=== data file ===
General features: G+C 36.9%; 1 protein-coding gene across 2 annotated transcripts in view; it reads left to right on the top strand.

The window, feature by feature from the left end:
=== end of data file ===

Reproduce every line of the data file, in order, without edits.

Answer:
General features: G+C 36.9%; 1 protein-coding gene across 2 annotated transcripts in view; it reads left to right on the top strand.

The window, feature by feature from the left end: